Usher syndrome: what do I tell my child? 

This page tells you what you need to know about when, how and what to tell your child about a diagnosis of Usher syndrome. 

It also includes information on making practical changes at home, special educational needs and disabilities support, benefits, counselling, sharing experiences and looking forward to a positive future.  

On this page:

Get support from the Sense Usher Service

With the right support, you can overcome the challenges presented by Usher syndrome, and live a full independent life. Read more about how the Sense Usher Service can help you.

Contact us at [email protected] for more information.

You can also follow us on Facebook.

When a child is diagnosed with Usher syndrome, each family deals with it in their own way. 

Reactions can depend on the child’s age and the extent of their hearing and sight loss, and balance problems.

As a parent, you might feel it’s your fault and that you should have known sooner. It isn’t and you couldn’t. 

Usher syndrome is genetic, so it’s nobody’s fault. It’s also rare and goes underdiagnosed by healthcare professionals.

Supporting a child with Usher syndrome can be challenging, but with the right information, guidance, changes, adaptations and support, your child can live a full and independent life. 

Is telling my child about their diagnosis the right thing to do?

The short answer is yes. 

Most people with Usher have said they needed to be told about their condition.  

It often came as a relief, because they already felt something was different but they didn’t know exactly what.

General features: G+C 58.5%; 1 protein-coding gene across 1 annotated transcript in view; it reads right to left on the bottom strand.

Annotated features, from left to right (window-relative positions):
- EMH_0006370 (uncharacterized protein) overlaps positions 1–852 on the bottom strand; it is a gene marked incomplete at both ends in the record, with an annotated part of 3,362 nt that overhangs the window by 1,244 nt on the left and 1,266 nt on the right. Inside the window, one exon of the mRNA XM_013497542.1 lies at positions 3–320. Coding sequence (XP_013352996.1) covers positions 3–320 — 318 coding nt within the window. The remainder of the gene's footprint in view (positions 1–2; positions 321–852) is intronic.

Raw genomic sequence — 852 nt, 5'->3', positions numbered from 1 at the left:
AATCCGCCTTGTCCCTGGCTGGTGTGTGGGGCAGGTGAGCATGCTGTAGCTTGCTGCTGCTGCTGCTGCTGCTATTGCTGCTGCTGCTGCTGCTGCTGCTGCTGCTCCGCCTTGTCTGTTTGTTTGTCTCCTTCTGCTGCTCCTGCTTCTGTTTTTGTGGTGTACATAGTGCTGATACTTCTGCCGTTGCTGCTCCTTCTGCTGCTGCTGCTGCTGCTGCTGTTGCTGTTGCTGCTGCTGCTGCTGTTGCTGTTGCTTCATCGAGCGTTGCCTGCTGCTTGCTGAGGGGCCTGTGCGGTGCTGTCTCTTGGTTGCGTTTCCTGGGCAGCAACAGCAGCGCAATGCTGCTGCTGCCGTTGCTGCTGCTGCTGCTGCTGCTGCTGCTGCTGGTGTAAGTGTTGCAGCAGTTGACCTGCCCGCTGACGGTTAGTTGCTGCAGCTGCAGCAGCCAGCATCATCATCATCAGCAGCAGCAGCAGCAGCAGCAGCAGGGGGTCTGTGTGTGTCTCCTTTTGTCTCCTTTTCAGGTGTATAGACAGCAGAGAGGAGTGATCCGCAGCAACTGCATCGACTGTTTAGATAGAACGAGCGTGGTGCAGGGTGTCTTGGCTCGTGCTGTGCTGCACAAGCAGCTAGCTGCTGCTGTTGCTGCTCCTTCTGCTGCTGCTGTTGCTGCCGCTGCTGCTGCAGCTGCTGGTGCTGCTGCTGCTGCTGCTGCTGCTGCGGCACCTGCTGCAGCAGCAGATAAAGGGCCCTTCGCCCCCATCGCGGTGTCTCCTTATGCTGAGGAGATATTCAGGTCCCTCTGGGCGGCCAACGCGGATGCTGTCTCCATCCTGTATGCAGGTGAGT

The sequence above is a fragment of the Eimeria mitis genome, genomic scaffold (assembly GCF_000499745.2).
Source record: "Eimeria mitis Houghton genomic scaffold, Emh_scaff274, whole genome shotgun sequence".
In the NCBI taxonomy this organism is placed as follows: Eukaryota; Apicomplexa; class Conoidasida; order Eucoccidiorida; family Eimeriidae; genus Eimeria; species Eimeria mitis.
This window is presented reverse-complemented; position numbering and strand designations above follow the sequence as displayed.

They might have felt different to their peers, including other D/deaf children.  

Even so, they might not have realised they couldn’t see what others see, especially at night. 

Maybe they felt clumsy or anxious in the dark outside and in cinemas or dark restaurants.

When children understand what’s going on, it can: 

  • Help to take away some of the worry.  
  • Stop them jumping to the wrong conclusions. 
  • Stop them looking for their own, possibly wrong, answers on the internet.  
  • Help them develop a sense that Usher is part of them. 
  • Allow them to ask the right questions for themselves. 
  • Help them to understand what they can do and the changes they need to make. 
  • Better equip them to explain Usher and how it affects them to their friends. 

Am I the right person to tell my child?

As parents, you are the most important people to your child.  

Your child likes and needs to learn from you or someone with whom they have a close relationship. 

If you need support to tell your child, you could ask at their school, a specialist teacher, a counsellor, close friends or a healthcare professional such as your GP. 

It can be helpful to keep in touch with someone who can answer your questions about Usher. 

The Sense Usher Service can support you and your family. Contact us at [email protected] for more information. You can also follow us on Facebook

It is also good idea to think about who needs to know about your child’s condition. Who do you feel sure will treat this information sensitively?